Simply put, I make really happy art from repurposed materials. People who own my art tell me that it makes them happy everyday. And that makes me happy.
I used to be really corporate, as in ” carried a brief case” corporate. I worked in local television in Philadelphia as an account executive for over ten years. I loved my job. Everyday I thought creatively about partnerships between businesses and local television stations and building relationships that worked for everyone. I was the go between for the station and big business.
But there was a pattern forming. After I had my children, I kept trading money for time and eventually worked my way into my own nanny position. I wrote in more detail about this time here.
Soon I started taking art classes at a small art school off the Delaware River when my daughter started preschool. Often the classes I wanted to take didn’t fill, so I took the classes that did fill. I found myself sitting beside some amazing artists while I painted myself in shades of blue or painted a still life in oils. I was often uncomfortable. But I kept pushing through the discomfort and eventually my own art came out of me. Wow. It was colorful!
Discomfort is a good sign. It leads to growth and new adventures. I didn’t know that then. I must have suspected it because I kept taking classes.
One day I saw a pile of windows outside someone’s home near the trash. I put them all in my car and stacked them in the garage. I believe if we look closely at the things we feel compelled to save, there are clues about the path we are instinctively headed for; an instinct that quietly leads us to where we are supposed to be.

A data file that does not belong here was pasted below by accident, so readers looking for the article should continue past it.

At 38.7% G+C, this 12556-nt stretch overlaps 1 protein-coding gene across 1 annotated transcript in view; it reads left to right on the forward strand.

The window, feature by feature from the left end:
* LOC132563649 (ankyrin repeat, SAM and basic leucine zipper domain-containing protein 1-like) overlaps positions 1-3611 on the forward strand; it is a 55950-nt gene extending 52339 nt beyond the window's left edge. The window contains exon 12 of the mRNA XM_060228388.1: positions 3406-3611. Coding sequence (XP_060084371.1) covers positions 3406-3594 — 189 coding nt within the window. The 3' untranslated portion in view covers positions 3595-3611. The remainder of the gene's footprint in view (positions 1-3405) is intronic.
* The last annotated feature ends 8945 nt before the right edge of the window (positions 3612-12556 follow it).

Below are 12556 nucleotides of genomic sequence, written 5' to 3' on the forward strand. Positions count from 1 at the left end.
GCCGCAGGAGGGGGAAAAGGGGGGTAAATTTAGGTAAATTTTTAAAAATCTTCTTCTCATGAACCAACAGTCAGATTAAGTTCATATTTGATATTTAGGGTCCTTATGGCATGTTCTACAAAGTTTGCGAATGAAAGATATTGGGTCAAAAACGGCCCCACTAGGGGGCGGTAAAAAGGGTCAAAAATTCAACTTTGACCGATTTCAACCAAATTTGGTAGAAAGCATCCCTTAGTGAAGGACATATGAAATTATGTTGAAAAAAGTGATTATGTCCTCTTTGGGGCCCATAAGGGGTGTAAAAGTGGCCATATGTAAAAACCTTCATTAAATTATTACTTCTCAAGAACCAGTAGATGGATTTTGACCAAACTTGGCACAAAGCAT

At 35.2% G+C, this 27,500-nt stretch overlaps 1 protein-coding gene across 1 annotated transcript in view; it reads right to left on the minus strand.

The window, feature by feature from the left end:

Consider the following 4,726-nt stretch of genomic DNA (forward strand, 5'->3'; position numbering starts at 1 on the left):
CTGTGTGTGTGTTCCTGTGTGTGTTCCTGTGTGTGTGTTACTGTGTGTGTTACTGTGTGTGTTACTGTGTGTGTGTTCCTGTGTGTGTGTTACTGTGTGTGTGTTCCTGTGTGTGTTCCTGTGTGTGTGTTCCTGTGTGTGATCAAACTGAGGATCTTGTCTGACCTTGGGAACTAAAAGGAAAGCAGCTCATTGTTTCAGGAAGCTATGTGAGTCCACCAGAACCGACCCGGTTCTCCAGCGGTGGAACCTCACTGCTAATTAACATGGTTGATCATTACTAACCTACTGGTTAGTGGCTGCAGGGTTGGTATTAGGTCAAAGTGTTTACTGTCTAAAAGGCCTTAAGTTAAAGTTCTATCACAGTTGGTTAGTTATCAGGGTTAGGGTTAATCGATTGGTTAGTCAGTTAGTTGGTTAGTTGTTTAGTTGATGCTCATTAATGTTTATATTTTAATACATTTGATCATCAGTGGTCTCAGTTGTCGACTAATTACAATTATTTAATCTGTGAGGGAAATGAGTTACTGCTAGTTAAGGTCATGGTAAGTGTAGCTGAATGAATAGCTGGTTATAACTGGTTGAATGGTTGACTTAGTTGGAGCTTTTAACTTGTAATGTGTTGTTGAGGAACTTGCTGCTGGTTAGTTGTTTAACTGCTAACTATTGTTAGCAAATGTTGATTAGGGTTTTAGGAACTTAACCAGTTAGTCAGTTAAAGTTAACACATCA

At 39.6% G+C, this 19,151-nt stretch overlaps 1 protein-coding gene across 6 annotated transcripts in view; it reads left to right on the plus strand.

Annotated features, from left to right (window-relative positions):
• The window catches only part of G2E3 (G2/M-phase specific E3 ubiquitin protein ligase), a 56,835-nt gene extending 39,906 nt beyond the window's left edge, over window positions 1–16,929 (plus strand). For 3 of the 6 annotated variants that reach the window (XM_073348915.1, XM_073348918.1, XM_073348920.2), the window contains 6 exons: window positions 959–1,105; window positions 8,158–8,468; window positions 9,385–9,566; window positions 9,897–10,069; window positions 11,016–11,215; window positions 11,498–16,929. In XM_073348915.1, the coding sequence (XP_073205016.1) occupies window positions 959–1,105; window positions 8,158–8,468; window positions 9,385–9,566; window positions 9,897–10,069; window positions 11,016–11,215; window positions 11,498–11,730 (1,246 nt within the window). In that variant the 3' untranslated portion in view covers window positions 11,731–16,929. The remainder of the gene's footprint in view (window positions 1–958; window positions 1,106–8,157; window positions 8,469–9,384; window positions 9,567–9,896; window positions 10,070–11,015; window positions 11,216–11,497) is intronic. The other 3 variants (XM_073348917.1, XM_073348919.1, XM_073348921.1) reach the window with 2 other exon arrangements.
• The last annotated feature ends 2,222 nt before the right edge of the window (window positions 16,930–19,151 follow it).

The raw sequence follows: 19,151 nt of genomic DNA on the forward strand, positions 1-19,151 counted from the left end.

Then I started painting on those windows in a way that no one had ever done. Ten years has passed and all the colors and joy in me still come out through art. I paint on glass, plastics, paper, canvases and I always reuse. I can be found at sign shops collecting taken down business signs, rummaging through bins of scrap plastics at a plastic fabricating company, walking through architectural salvage yards looking for the perfect old frame or window or looking on the shelves of home improvement stores for colorful mistake paint to reuse and inspire me.
Funny. I am still using the same skills I used in my television world. I am creating win-win partnerships with businesses so I can recycle and create. If it doesn’t work for everyone, it doesn’t work. A good amount of my time is spent collecting old signage so I can build great big cities in healing spaces or fill window boxes with colorful flowers I designed that need no water or care.
I take all of my reclaimed materials back to my cottage studio that dates back to the 1800′s. It is there on 234 acres of preserved farmland, next to a thriving art center and alongside local farmers and fields that I paint, create and design pieces of joyful art. I love the designing part! There is usually music playing, candles burning and coffee brewing as I put on my plaid artist shirt and orange apron and start the wonderful process I call “work”.
Looking back, reusing objects and materials is something I have done since childhood. My Aunt Terry confirms this. My mom wasn’t exactly sure where I came from, but she tried to understand. I wanted to drink my orange juice out of the frozen juice cardboard container instead of using a glass. I preferred second hand jeans bought at a flea market to new clothes. I liked using what was already there and figuring out ways to reuse it better.
I listened really carefully to that quiet (and sometimes loud) voice that has led me here. And I am still listening.